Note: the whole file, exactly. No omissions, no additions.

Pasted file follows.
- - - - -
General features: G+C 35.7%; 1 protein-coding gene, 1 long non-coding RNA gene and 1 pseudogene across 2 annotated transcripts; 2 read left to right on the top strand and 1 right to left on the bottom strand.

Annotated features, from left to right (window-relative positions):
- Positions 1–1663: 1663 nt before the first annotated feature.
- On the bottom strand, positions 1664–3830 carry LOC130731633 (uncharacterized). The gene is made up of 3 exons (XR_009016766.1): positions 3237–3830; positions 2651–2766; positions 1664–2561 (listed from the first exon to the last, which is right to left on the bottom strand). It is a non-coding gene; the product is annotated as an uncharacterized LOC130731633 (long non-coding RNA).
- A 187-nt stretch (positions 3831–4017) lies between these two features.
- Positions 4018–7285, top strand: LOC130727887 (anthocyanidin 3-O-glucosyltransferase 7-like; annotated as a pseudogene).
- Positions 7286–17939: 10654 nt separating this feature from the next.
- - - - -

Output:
General features: G+C 35.7%; 1 protein-coding gene, 1 long non-coding RNA gene and 1 pseudogene across 2 annotated transcripts; 2 read left to right on the top strand and 1 right to left on the bottom strand.

Annotated features, from left to right (window-relative positions):
- Positions 1–1663: 1663 nt before the first annotated feature.
- On the bottom strand, positions 1664–3830 carry LOC130731633 (uncharacterized). The gene is made up of 3 exons (XR_009016766.1): positions 3237–3830; positions 2651–2766; positions 1664–2561 (listed from the first exon to the last, which is right to left on the bottom strand). It is a non-coding gene; the product is annotated as an uncharacterized LOC130731633 (long non-coding RNA).
- A 187-nt stretch (positions 3831–4017) lies between these two features.
- Positions 4018–7285, top strand: LOC130727887 (anthocyanidin 3-O-glucosyltransferase 7-like; annotated as a pseudogene).
- Positions 7286–17939: 10654 nt separating this feature from the next.